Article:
Well, not the whole sky, but if a couple of professionals are to be believed, the roof of Brewster Hall is about to fall.
I’ve resisted sensationalizing this issue, instead making discrete inquiries to the town, asking that they get a definitive determination of the status of the structural issues. So far, there is no indication that they are taking it seriously.
The story begins seven years ago when the Town Hall Restoration Committee was developing the $6.8 million showcase project. Part of it was the reinforcement of the roof with 13 tons of structural steel. At the time we were still hearing the “great bones” rhetoric and the structural work was explained as a “seismic upgrade”.
Four years later, in presenting the rehashed “phased” version of the prior year’s $4 million plan, the new architect John Grosvenor said that there was a roof issue with the “walls spreading” and that it had to be addressed within ten years. Here’s a post about that with a link to the video where he says it. (The statement starts at 17:50 into the video but the whole thing is an eye opener because this is the three year old rehashed, sliced and diced “phased” plan and cost estimate upon which the current proposal is based.)
This past summer, I decided to find out what was really going on, so I asked the town for a copy of the original structural engineer’s report. Turns out there wasn’t one. At least none that could be produced by the town or Structures North, the engineers that we paid for designing the reinforcement.
So in September the town asked NCA architects about Mr. Grosvenor’s assertions of a problem. NCA obtained a roof truss analysis from Structures North and Holly Grosvenor then told the town that based on the load diagram, she can’t understand why the roof hasn’t failed already. Here’s the email exchange.
Then in mid-October NCA received a proposal from Structures North to revisit the site, determine if there has been any deterioration in the conditions, and examine alternative solutions. They also said that there was a possibility that after re-examining the roof, they might recommend greater urgency.
The fee for this work would be $4,500 plus mileage. Holly Grosvenor recommended it be done ASAP.
So you might think that when a structural engineer and an architect who are intimately familiar with the building say that there may be a serious structural issue with the roof, and it would only cost $4,500 to get more information, somebody would take action.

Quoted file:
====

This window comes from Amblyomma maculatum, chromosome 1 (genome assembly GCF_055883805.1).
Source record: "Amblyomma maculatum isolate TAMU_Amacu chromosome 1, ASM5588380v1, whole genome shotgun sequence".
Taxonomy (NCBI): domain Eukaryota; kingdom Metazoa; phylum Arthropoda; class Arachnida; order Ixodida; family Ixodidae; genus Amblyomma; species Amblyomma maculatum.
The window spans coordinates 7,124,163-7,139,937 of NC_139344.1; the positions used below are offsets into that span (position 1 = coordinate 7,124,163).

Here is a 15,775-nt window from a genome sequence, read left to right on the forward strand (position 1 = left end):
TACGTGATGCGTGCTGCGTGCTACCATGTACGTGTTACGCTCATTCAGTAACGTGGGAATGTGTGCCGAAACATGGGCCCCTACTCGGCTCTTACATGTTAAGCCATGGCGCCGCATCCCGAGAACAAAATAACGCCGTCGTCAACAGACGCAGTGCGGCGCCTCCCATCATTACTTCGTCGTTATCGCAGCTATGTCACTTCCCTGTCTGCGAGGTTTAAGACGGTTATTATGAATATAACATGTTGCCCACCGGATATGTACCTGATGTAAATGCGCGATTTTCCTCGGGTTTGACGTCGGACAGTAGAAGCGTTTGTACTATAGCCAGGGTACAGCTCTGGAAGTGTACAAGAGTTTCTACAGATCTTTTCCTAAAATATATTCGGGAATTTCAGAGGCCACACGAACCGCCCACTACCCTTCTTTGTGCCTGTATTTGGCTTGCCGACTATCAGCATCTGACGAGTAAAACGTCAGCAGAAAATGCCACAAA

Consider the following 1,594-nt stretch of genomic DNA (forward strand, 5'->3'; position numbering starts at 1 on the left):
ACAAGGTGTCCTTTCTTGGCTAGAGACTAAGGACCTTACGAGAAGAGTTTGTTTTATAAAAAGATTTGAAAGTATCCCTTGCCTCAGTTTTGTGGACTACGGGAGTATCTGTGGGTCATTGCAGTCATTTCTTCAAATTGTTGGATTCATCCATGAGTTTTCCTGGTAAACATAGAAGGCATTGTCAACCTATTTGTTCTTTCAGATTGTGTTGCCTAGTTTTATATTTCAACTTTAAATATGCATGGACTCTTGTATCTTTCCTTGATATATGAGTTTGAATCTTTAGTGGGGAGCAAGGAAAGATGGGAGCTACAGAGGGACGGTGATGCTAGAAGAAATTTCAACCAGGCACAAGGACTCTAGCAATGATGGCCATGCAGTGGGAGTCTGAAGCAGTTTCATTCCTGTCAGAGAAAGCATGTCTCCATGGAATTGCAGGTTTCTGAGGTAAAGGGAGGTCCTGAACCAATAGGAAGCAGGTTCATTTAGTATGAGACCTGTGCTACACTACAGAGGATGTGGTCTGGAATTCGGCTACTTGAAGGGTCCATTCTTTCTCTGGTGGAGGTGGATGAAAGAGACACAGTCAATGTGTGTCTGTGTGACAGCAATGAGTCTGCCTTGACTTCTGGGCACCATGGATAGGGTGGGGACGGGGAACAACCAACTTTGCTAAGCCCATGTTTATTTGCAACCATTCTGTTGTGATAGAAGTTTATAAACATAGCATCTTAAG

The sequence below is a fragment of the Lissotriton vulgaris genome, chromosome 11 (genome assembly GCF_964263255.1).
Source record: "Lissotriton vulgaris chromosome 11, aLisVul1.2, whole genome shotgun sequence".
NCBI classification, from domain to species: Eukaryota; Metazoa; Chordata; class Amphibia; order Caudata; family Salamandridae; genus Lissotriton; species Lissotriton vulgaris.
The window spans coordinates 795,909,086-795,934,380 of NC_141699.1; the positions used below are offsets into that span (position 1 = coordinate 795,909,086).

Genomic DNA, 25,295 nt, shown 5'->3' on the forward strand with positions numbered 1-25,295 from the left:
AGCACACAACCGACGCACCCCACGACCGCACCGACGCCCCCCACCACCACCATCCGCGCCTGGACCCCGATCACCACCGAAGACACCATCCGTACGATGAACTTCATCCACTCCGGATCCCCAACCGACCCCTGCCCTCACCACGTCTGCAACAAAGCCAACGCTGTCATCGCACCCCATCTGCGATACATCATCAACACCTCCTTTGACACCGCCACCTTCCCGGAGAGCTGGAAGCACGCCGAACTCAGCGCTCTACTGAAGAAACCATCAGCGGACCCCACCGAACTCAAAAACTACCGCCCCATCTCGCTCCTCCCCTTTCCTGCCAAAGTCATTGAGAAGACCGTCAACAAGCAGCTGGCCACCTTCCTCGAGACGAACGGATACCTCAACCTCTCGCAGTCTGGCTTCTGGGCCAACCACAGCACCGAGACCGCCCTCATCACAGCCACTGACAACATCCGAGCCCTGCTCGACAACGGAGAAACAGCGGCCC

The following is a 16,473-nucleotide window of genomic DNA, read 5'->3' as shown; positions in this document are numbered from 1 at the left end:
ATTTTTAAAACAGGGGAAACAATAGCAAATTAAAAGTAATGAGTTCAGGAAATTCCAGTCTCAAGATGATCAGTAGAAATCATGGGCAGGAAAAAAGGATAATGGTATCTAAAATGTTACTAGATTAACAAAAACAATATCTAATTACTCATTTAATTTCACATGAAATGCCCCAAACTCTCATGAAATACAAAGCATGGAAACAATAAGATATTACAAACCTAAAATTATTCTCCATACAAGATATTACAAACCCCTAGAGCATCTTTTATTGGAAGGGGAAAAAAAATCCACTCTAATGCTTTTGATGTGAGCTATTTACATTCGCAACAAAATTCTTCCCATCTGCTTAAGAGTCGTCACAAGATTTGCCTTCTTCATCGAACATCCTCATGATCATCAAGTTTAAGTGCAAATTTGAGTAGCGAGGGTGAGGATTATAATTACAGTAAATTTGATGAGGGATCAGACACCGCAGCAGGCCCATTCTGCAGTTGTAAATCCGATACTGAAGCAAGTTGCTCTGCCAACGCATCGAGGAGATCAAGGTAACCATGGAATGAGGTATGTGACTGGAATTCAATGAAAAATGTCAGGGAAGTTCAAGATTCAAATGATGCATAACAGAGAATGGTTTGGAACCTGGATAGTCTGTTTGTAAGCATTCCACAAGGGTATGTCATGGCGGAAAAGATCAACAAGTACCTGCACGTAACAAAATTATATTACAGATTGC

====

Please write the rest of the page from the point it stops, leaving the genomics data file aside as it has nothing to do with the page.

Not so. As of late December, the Town Manager had not brought this up with the Board of Selectmen. He did, however, make the Friends aware of it. Here is a Nov 12 letter from Roger Murray to NCA where he inquires about it.
What’s interesting here is that Roger seems to be talking about the “wall spreading” issue that John Grosvenor brought up at the meeting three years ago. The repair for that issue involved a set of custom fabricated brackets that would be affixed to the ends of the trusses to better fasten them to the lower chord stress rods. What the structural engineers are talkling about now in their analysis is that the top chords of the trusses are overstressed and in danger of failing. That’s a completely different problem and requires 13 tons of structural steel to be installed. I do not see that anywhere in the estimates for either the $4 million project three years ago or the old spreadsheets that are the basis for the estimate of this new proposal.
It may be that Mr. Murray and the Friends are on top of this, but the question is how the Town Manager can have two qualified professionals raise a serious issue about the safety of the building and yet not inform the Selectmen, the public, or the employees who work in there. Moreover, why didn’t the Town Manager take it on himself to authorize the engineers to do the evaluation? My inquiries to him this week for an update have gone unanswered.
For Mr. Owen to work this issue privately with the Friends is completely inappropriate. The public has a right to know what is going on here. If the Friends paid the engineers to do the study so as to keep it out of the public view, that would be a violation of both the Right to Know law and the town’s policy of holding a public hearing to accept a gift valued at more than $1,000. Of greater importance is the conflict of interest that the Friends have between determining the basic safety and stability of the building and their efforts to convince the public to spend large sums of money restoring it.